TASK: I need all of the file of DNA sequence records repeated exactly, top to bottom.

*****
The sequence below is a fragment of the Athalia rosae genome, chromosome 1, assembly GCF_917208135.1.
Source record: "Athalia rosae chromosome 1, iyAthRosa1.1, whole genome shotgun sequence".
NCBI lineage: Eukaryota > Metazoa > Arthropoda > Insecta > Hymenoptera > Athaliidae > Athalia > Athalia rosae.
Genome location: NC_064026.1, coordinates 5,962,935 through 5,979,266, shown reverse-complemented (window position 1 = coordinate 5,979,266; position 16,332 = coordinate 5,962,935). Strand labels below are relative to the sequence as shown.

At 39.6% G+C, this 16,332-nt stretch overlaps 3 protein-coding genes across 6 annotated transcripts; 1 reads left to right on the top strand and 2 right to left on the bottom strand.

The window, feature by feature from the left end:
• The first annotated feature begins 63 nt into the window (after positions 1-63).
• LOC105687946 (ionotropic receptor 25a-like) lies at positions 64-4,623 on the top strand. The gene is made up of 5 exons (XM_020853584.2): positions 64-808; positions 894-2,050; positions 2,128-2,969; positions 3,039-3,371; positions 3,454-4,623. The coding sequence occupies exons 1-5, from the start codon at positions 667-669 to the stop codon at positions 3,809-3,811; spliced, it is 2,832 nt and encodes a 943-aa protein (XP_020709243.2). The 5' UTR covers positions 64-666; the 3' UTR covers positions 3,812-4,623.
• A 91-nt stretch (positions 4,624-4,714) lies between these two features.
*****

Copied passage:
The sequence below is a fragment of the Athalia rosae genome, chromosome 1, assembly GCF_917208135.1.
Source record: "Athalia rosae chromosome 1, iyAthRosa1.1, whole genome shotgun sequence".
NCBI lineage: Eukaryota > Metazoa > Arthropoda > Insecta > Hymenoptera > Athaliidae > Athalia > Athalia rosae.
Genome location: NC_064026.1, coordinates 5,962,935 through 5,979,266, shown reverse-complemented (window position 1 = coordinate 5,979,266; position 16,332 = coordinate 5,962,935). Strand labels below are relative to the sequence as shown.

At 39.6% G+C, this 16,332-nt stretch overlaps 3 protein-coding genes across 6 annotated transcripts; 1 reads left to right on the top strand and 2 right to left on the bottom strand.

The window, feature by feature from the left end:
• The first annotated feature begins 63 nt into the window (after positions 1-63).
• LOC105687946 (ionotropic receptor 25a-like) lies at positions 64-4,623 on the top strand. The gene is made up of 5 exons (XM_020853584.2): positions 64-808; positions 894-2,050; positions 2,128-2,969; positions 3,039-3,371; positions 3,454-4,623. The coding sequence occupies exons 1-5, from the start codon at positions 667-669 to the stop codon at positions 3,809-3,811; spliced, it is 2,832 nt and encodes a 943-aa protein (XP_020709243.2). The 5' UTR covers positions 64-666; the 3' UTR covers positions 3,812-4,623.
• A 91-nt stretch (positions 4,624-4,714) lies between these two features.